When you're driving, you might notice that not every driver is doing what they're supposed to. One person might be speeding. Another might be weaving in and out of traffic. In general, people aren't always great at following traffic laws, and that can put them and others at risk of being involved in a crash.
Located in Montgomery County, Blacksburg is a beautiful town to live in. There are lots of friendly people and plenty of things to do. Unfortunately, like many other places, there is still a risk of getting hit by a car or suffering an injury as a result of other people's actions.
Most Blacksburg area drivers understand the importance of driving safely. They obey traffic laws and pay attention to their surroundings. Despite doing everything right an accident can still occur. If a person finds themselves involved in a car accident, there are certain things they should do.
The National Highway Traffic Safety Administration, or NHTSA, in the last several months studied recent statistics pertaining to traffic fatalities.
While the stories may sometimes be a little overblown, there is considerable truth behind the common perception that teenage drivers tend to cause car accidents at a higher rate. For example, recent statistics showed that, financially, teenage drivers are costing more than their fair share when it comes to car accidents.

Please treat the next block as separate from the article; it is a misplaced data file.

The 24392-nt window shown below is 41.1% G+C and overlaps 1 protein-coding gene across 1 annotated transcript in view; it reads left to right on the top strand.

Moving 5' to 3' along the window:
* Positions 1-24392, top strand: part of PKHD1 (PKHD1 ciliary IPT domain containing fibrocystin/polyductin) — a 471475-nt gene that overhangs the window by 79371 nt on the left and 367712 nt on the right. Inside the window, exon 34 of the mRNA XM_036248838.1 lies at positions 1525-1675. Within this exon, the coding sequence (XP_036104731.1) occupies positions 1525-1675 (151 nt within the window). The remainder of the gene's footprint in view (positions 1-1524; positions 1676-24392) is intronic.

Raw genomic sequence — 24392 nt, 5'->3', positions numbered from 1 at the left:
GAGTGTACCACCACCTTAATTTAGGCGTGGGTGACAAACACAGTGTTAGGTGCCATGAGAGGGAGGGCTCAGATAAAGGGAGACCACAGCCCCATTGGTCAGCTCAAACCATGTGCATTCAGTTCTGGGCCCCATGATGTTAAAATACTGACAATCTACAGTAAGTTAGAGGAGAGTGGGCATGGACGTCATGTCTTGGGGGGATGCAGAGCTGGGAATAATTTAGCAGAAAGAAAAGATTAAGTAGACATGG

Even in states where it remains illegal, most people would probably agree that marijuana use is becoming more socially mainstreamed.
The Governor of this state recently announced that, according to an online town hall meeting about traffic safety, Virginians are very concerned about distracted driving on Virginia's roads.
A previous post on this blog talked about how the Virginia Legislature passed a law that will ban motorists in this state from holding their phones while their vehicles are in motion. The previous post suggested that, while the law will probably help keep drivers from holding their phones, it may not do much in the way of reducing car accidents related to distracted driving.
Virginia recently passed a new measure designed to curb the ongoing problem of distracted driving. As opposed to the current law, which critics have described as difficult to effectively enforce, the new measure flat out bans people from holding their cellular phones, as well as other types of technology, while their vehicle is in motion. The new measure does give motorists a little leeway to check phones while stopped at a traffic light or to look at a screen, so long as they are not holding the screen in their hand while they drive.
Although some unfortunately do take the risk, many people in Blacksburg, Virginia, would never dream of getting behind the wheel while drunk, or even if they suspected that they might be drunk.